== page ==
DON BARRY (Pt. 1)
GHOST VALLEY RAIDERS (‘40 Republic) Government agent Barry goes undercover as a hardened outlaw to investigate the mystery of the missing stagecoaches. The gang blames Barry for the holdups and only Sheriff Tom London knows he’s innocent. Don’s first starring B-western after scoring in co-starring roles with the Three Mesquiteers and Roy Rogers with his “Adventures of Red Ryder” serial still three months away from release. Don’s horse, Cyclone, shows more “thespic ability” here than in any of Don’s later westerns.
ADVENTURES OF RED RYDER (‘40 Republic) 12 chapter serial based on the popular Fred Harman comic strip (which began in ‘38) is one of Republic’s best western serials. From the character, Donald Barry retained the nickname “Red” that remained with him throughout his career. The cocky Barry gives the role his all, but he was badly miscast (too short for Red Ryder) and he knew it, protesting long and loud to Republic prexy Herbert J. Yates—to no avail. Tommy Cook is Little Beaver and Maude Pierce Allen is the Duchess. Dave Sharpe doubles Barry. The intended routing of the Santa Fe railroad through Ryder territory prompts villains Harry Worth, Noah Beery Sr. and Bob Kortman to begin a reign of intimidation and murder to gain control of all the land comprising the potential right of way. The lighthearted strains of Stephen Foster’s “Oh, Susanna” as theme-music was inspired, remaining in the memory as truly unusual fight and chase music.
ONE MAN’S LAW (‘40 Republic) The lawless town of Trailcross cannot hope to attract the railroad until the ruffians are run from its midst, so the town hires Barry as Marshal to face the toughs. Dub Taylor, a sidekick fixture at Columbia and Monogram, makes his sole saddlepal appearance with Barry and at Republic.
TULSA KID (‘40 Republic) A toss-up with “Days of Old Cheyenne” for the best Barry made. Both rank as prime B-westerns among all of Republic’s output. This one has Barry, an orphan of the range, brought up by professional gunfighter Noah Beery Sr. Barry becomes alienated from his foster father when he witnesses a killing in which Beery is involved and vows never to again carry a gun. Years later, Barry arrives in Wind River where town boss George Douglas is attempting to steal the water rights from settlers. When Barry comes to their aid, Douglas engages Beery Sr., not realizing the mutual respect the two hold for one another. This places Barry on one side of the law and the man who raised him on the other in a duel to the death. It’s purified action all the way, with a stop off for a tune by Jimmy Wakely and his Rough Riders. Screenplay by Oliver Drake/Anthony Coldeway, recycled from Drake’s “Guns for Hire” (‘34) with Lane Chandler.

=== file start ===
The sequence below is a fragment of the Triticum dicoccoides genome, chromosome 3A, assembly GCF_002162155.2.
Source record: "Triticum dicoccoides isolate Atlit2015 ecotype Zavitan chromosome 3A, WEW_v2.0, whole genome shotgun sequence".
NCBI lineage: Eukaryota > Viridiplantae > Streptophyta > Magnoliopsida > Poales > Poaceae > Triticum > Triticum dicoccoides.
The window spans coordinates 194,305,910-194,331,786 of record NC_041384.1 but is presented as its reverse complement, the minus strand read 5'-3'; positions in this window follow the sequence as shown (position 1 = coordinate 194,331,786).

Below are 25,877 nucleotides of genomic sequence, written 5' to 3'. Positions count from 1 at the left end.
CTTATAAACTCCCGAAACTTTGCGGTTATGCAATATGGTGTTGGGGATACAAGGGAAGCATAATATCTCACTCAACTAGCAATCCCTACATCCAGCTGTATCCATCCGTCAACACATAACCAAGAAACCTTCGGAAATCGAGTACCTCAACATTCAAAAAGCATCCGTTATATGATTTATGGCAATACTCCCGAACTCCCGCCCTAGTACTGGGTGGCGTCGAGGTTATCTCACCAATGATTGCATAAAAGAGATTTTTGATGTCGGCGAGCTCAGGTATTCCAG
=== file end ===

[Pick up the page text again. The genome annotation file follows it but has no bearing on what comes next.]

FRONTIER VENGEANCE (‘40 Republic) A couple of interesting musical castings give this otherwise routine Barry western some interest and historical significance. Perhaps the finest female composer in country and western music history, songwriter/singer Cindy Walker performs a song (and slight dance) midway. She had Top 10 hits in each of the past five decades including Eddy Arnold’s “You Don’t Know Me”, Merle Haggard’s “Cherokee Maiden”, “When My Blue Moon Turns to Gold Again”, The Ames Brothers’ “China Doll”, Gene Autry’s “Blue Canadian Rockies”, Roy Orbison’s “Dream Baby”, Jim Reeves’ “Distant Drums”, Jerry Wallace’s “In the Misty Moonlight” and literally hundreds more. She also composed (uncredited) all the songs used by Bob Wills and His Texas Playboys in the Russell Hayden Columbia series (save the standards Bob reprised himself). Obed “Dad” Pickard was the patriarch of one of the first country singing groups to professionalize country music, and one of the first to appear on national network radio, the Pickard Family. He was 52 when he gained fame as a soloist in the Grand Ole Opry in ‘26 and started making records for Columbia. By ‘28 he brought his family into the act starring on NBC’s “The Cabin Door”, a sort of minstrel show on radio. A second stint on the Opry followed, along with radio station work in New York, New Orleans, Philadelphia and other cities. “Dad” came to California and appeared in only three films, this being his only real acting role at age 66. He later had his own TV show in L.A. during the early years of that medium. Underhanded stageline owner Ivan Miller wants to drive Betty Moran and her Pop out of town, claiming all the business for himself. Miller’s wimpish son, George Offerman Jr., brings old friend and top six-up stage driver Barry into the firm, unaware of his Dad’s underhanded practices. When Don wises up, he quits and goes to work for Moran. It all culminates in a Republic staple—the stagecoach race for the mail contract.